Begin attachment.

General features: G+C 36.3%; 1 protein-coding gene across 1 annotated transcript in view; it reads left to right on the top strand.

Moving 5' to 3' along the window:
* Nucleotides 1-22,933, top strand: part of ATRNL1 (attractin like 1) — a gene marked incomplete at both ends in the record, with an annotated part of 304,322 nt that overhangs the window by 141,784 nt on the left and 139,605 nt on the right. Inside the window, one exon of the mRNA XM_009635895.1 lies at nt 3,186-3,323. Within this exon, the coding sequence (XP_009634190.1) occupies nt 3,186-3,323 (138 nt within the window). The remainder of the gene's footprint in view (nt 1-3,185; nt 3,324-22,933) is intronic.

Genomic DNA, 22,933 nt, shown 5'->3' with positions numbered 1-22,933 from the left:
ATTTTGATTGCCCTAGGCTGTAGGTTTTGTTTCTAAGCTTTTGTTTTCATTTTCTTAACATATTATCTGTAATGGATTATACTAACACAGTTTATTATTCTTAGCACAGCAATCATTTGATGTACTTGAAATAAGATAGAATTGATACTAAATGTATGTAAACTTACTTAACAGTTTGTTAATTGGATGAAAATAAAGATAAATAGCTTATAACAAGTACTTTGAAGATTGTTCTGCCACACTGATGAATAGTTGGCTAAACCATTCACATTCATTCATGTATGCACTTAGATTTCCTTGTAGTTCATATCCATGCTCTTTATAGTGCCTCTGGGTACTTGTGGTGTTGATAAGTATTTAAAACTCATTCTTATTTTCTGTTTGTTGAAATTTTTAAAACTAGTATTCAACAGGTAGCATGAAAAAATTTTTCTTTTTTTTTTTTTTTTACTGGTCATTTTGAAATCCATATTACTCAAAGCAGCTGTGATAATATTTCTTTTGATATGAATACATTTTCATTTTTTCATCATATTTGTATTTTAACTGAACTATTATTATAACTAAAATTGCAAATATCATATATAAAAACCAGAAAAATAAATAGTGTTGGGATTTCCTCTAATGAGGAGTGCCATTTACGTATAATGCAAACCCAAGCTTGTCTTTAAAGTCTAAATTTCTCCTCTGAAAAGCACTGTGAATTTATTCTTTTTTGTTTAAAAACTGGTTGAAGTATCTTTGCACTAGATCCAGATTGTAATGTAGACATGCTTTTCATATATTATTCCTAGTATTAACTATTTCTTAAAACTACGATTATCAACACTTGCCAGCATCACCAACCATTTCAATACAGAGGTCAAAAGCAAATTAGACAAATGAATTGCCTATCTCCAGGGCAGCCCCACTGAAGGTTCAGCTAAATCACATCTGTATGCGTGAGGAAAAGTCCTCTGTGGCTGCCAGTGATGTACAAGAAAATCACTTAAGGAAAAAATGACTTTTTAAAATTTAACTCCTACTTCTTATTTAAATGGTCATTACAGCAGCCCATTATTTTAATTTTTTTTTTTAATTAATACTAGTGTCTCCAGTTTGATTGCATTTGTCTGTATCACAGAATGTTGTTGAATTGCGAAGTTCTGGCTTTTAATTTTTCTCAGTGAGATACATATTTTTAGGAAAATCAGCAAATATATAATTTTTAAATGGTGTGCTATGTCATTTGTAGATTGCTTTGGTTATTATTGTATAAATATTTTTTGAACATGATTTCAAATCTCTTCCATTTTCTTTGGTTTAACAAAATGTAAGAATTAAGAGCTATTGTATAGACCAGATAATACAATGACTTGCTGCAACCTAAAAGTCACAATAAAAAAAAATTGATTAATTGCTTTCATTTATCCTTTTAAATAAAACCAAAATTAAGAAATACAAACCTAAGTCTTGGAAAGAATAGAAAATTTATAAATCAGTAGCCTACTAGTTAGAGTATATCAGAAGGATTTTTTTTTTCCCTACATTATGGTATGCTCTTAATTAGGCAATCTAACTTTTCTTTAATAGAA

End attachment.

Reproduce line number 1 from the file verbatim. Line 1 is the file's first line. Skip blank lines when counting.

General features: G+C 36.3%; 1 protein-coding gene across 1 annotated transcript in view; it reads left to right on the top strand.